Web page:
Complaint Investigated by the CFPM
As the CFPM investigates a complaint, the MPCC monitors the process. At the conclusion of the investigation, the CFPM provides a copy of its final disposition of the complaint to the MPCC. The MPCC may, at any time during the CFPM investigation, assume responsibility for the investigation or call a public hearing if it is deemed to be in the public interest .
Request for Review
Complainants may request the MPCC review the complaint if they are not satisfied with the results of the CFPM’s investigation or disposition of the complaint.
MPCC Reviews Complaint
This involves an examination of documentation compiled by the CFPM’s office during its investigation, as well as consideration of applicable legislation, and relevant military and civilian police policies and procedures. Depending on the case, the MPCC’s review may involve interviews with witnesses, including the complainant and the subject of the complaint.
MPCC Releases Interim Report
At the completion of the review, the Chairperson sends the Interim Report to the MND, the Chief of the Defence Staff (CDS) and the CFPM, setting out the MPCC's findings and recommendations regarding the complaint.
Notice of Action
The Notice of Action is the official response by the CFPM to the Interim Report. It outlines what action, if any, has been or will be taken in response to the MPCC’s recommendations.
MPCC Releases Final Report
After considering the Notice of Action, the MPCC issues a Final Report of findings and recommendations. The Final Report is provided to the MND, the Deputy Minister (DM), the CDS, the Judge Advocate General (JAG), the CFPM, the complainant(s) and the subject(s) of the complaint, as well as anyone who has satisfied the MPCC that they have a substantial and direct interest in the case.
How the MPCC Carries Out Its Reviews and Investigations of Conduct Complaints
In response to a request from a complainant for a review, the MPCC follows the steps described below:
- The MPCC conducts a preliminary review of the complaint and the related Military Police (MP) files and records, which the Canadian Forces Provost Marshal (CFPM) is obligated to provide, in order to determine how to respond to the request for review; including, whether an investigation is required, the scope of the investigation warranted and how to approach the investigation. The Chairperson may also delegate a Commission Member to handle the file.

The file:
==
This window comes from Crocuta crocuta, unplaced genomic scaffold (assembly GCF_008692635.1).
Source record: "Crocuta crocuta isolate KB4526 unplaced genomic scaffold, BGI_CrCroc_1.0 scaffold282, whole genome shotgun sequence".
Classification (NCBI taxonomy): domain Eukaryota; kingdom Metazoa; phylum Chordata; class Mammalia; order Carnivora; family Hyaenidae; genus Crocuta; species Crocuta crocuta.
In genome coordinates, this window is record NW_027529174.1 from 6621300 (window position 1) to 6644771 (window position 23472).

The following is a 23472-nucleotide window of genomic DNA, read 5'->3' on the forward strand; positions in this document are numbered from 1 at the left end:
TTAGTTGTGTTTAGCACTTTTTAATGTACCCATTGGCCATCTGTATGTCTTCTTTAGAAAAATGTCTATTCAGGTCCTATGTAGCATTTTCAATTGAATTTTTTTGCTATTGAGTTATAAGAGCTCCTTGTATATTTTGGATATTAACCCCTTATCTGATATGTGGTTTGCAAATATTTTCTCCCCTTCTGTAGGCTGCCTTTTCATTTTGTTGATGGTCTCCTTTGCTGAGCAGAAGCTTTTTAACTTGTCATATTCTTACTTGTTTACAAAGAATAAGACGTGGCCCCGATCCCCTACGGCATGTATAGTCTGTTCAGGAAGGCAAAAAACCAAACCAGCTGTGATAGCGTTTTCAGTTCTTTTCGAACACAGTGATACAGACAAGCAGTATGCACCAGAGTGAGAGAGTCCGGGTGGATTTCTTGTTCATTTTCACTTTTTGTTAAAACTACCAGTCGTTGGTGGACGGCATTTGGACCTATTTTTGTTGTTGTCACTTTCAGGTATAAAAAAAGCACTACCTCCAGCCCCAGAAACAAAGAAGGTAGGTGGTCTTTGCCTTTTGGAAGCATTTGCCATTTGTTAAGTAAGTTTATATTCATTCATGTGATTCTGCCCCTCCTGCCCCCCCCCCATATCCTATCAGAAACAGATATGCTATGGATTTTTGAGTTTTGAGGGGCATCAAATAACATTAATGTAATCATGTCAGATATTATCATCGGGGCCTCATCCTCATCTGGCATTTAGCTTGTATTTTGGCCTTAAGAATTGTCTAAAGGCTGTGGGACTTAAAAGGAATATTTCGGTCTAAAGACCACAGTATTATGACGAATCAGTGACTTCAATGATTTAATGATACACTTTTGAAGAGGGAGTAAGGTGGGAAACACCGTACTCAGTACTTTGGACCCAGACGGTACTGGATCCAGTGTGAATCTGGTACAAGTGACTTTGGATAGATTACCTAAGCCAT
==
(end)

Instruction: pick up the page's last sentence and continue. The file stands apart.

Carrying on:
- A lead investigator is assigned and, with MPCC legal counsel, reviews the evidence and other materials gathered during the CFPM's investigation of the complaint. This could be hundreds of pages of documents, emails, handwritten notes and reports, and many hours of witness audio and video recordings.
- The lead investigator, in consultation with the assigned legal counsel, prepares an Investigative Assessment (IA) for consideration and approval by the Chairperson or delegated Commission Member. The IA is a report summarizing all the available evidence, and identifying any further lines of inquiry which may be necessary in order to conclude the review of the complaint: further documents or records to be obtained; research on issues of law, MP policy or policing best practices; or witness interviews. Where further investigation is deemed appropriate, the IA will also include timeline and budget estimates which must also be approved.
- If the IA, as approved by the Chairperson or delegated Commission Member, indicates that there is sufficient information to decide the complaint, either with or without further records and/or research, the Chairperson or delegated Commission Member will proceed to prepare the Interim Report, containing the MPCC's findings and recommendations regarding the complaint.